In addition to the policy reccomendation, Amnesty International released four location-specific sex work reports on Wednesday: 

The Norway report has been getting the most attention, due the fact that Norway's model of punishing prostitution clients more harshly than those selling sex (also known as the Swedish model) has become popular far outside Scandinavia. Canada adopted a similar model in 2014, and perversions of the model have made their way to various parts of the U.S. as well. 

"The legal model adopted by the Norwegian government is promoted as one that encourages protection of people who sell sex, shields them from criminalization and instead shifts the criminal burden of blame to buyers of sex," states the Amnesty report on Norway. But this isn't how things work in practice found researchers after interviewing an array of Norwegian sex workers, lawyers, government officials, and social -ervices workers. In fact, human rights abuses against people who sell sex in Norway "are compounded by and, in some cases, directly caused by the legal framework" there. 

"The claims that individual sex workers are not criminalized or penalized under the 'Nordic Model,'" are simply untrue, according to the organization's research. "Oslo police have over the last decade adopted a 'preventative policing' approach to sex work which involves the enforcement of lower level offences as 'stress methods' to disrupt, destabilize and increase the pressure on those operating in the sex sector. One academic researcher describes how police sources 'in Oslo often use terms like they are going to 'crush' or 'choke' the [prostitution] market, and unsettle, pressure and stress the people in the market'. Amnesty International has also found that many sex workers remain subject to a high level of surveillance by police," in part so police can identify sex buyers in order to fine them.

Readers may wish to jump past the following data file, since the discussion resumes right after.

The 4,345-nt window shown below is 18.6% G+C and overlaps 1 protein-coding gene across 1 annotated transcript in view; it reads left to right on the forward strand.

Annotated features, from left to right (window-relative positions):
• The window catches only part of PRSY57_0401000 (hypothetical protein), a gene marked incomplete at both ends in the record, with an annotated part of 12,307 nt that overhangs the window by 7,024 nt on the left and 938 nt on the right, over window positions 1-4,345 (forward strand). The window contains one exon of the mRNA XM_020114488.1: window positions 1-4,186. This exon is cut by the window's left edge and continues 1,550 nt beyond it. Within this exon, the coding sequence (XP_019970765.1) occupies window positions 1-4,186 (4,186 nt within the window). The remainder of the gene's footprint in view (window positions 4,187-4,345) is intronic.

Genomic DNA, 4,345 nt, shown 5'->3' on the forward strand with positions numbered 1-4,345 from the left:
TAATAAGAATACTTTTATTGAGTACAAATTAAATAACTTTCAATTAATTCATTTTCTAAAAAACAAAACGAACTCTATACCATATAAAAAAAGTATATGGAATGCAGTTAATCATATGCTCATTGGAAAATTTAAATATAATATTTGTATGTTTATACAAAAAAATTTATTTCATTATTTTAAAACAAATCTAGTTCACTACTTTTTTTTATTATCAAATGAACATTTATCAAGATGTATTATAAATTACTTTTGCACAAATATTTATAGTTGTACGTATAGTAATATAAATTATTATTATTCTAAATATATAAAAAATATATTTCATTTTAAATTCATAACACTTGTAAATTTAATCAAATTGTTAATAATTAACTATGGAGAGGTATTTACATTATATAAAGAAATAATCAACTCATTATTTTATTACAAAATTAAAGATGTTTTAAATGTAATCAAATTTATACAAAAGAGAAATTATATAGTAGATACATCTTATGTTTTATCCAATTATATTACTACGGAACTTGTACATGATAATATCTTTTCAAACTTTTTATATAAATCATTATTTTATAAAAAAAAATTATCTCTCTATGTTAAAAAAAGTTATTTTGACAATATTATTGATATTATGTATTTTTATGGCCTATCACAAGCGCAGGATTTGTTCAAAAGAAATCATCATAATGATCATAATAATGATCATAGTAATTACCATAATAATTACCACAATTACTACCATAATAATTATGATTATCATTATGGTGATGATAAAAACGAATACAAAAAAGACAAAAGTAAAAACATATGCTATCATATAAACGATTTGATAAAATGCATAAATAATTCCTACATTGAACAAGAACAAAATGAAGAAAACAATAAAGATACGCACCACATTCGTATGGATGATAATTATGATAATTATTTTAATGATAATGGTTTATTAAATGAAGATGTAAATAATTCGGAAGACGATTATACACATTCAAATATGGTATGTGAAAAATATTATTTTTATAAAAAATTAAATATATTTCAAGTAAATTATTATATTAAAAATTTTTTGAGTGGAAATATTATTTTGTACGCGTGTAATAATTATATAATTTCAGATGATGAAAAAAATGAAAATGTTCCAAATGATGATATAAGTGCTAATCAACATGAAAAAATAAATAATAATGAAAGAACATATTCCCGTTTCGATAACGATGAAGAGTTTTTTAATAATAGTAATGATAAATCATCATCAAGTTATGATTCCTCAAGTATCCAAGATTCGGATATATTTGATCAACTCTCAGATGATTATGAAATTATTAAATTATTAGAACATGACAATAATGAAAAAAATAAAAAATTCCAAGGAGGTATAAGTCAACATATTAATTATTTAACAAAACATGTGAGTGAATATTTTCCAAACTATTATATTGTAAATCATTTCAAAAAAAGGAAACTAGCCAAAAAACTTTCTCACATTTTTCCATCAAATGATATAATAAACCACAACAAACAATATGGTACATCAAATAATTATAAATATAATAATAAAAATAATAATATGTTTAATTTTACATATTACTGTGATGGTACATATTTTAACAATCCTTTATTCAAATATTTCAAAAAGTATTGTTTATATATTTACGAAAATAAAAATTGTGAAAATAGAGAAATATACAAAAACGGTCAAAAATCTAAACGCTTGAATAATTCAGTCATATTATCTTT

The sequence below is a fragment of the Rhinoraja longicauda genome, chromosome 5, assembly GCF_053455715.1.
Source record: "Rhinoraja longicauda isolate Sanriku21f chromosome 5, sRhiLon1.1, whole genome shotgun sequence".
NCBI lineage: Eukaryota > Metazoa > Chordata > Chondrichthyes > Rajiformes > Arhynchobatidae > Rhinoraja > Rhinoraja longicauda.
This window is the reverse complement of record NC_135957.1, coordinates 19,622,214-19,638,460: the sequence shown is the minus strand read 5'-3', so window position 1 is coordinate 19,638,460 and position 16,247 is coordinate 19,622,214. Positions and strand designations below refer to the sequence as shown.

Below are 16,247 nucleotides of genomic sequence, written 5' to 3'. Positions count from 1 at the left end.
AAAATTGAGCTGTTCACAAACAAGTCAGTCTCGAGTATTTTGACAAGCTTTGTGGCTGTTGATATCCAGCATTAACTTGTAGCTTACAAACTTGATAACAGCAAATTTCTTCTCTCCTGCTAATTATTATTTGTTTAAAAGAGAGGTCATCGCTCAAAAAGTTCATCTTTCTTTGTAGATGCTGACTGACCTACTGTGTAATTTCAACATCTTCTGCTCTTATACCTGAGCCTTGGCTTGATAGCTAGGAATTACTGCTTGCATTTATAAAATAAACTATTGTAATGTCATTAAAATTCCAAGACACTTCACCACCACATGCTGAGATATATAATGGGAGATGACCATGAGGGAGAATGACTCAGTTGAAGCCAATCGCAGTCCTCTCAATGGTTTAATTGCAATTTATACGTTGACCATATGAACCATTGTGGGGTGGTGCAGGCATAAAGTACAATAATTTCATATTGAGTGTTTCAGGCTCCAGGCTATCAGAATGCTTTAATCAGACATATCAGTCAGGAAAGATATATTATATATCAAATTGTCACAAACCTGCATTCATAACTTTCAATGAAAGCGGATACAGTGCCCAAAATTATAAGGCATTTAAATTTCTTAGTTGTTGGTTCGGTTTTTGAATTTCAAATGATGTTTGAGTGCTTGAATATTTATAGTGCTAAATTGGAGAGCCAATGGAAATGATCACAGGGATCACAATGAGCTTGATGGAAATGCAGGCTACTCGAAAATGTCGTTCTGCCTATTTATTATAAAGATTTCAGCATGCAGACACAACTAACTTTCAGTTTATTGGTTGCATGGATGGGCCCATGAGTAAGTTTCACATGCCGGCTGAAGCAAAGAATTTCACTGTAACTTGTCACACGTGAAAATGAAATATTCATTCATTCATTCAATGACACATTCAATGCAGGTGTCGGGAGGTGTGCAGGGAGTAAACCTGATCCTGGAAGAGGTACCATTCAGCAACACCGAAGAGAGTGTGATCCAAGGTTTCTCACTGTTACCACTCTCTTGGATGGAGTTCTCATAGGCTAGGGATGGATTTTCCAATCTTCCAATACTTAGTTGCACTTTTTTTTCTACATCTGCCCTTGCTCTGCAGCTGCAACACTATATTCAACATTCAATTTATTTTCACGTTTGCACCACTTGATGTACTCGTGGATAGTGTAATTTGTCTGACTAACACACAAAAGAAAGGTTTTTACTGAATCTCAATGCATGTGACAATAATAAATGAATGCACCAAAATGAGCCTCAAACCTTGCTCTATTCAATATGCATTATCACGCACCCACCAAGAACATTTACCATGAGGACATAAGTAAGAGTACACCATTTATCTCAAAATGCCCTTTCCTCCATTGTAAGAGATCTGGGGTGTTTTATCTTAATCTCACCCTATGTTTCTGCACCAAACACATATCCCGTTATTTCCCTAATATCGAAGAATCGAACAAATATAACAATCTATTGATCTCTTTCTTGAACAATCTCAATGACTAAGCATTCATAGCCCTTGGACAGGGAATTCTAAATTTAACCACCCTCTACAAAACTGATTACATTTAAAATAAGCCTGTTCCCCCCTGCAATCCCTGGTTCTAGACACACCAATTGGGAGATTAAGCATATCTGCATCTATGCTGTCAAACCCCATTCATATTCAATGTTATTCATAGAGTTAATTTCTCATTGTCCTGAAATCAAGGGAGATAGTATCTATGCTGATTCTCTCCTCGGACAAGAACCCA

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  1. Has anyone posted the HuffPo Tweet fiasco? Cause that shit is hilarious!

    I know that the IPA Newsletter (where i saw it) is IFH’s beat but I haven’t seen her in a while. Perhaps the drop bears got her.

    Feminists in their true colors…the responses are priceless.

      1. Hmm. A most diverse group of people.

        1. Mo’ crackers than Nabisco!

  2. There are certain posters here who trash ENB. I will never do that (fully) because at the very least she is fully libertarian on this issue and it’s a pretty important one on both practical grounds as well as principle. It ties back to the most fundamental of rights – self-ownership.

    A lot of people aren’t fully libertarian, but they have certain issues that can be emphasized to show them the inanity of faith in government. That may be the missing link between Michael Hihn’s Nolan chart libertarians and actual libertarians.

    1. at the very least she is fully libertarian on this issue

      Agreed, ENB is solid on this one issue. Now let’s all give her hell for the ones where she isn’t.

    2. I will never do that (fully) because at the very least she is fully libertarian on this issue

      More importantly she covers the subject very well, which more important than acing a libertarian purity test.

  3. Notice how the malfeasance of the police forms one of the main arguments in the push to remove sex workers from their purview.

  4. Selling is legal; fucking is legal; why isn’t selling fucking legal?

      1. Don’t make me stop this car and turn around and smack you!

    1. Selling & fucking are each only somewhat tolerated. Combined, the objections are too great.

  5. Diana f/k/a ?@desifoxx

    .@amnesty You’re a fake agency run by #pimps who want to legalize #pimps right to sell our children as sex slaves & men’s right to buy them!

    This moron is a huge part of the problem. Her twitter bio: Mom/Blogger/Activist – Porn Valley Sells You Fantasies. At Porn In The Valley Learn the Realities of Porn for FREE because what Happens in Porn Affects us ALL!

    I went to that website. Summary: porn is evil.

    1. My penis doesn’t think it’s evil.

      1. Take it up with Diana, porn-loving monster.

        1. I bet she is a dirty girl behind closed doors.

          1. A crucifix, or two, has definitely been inside of her.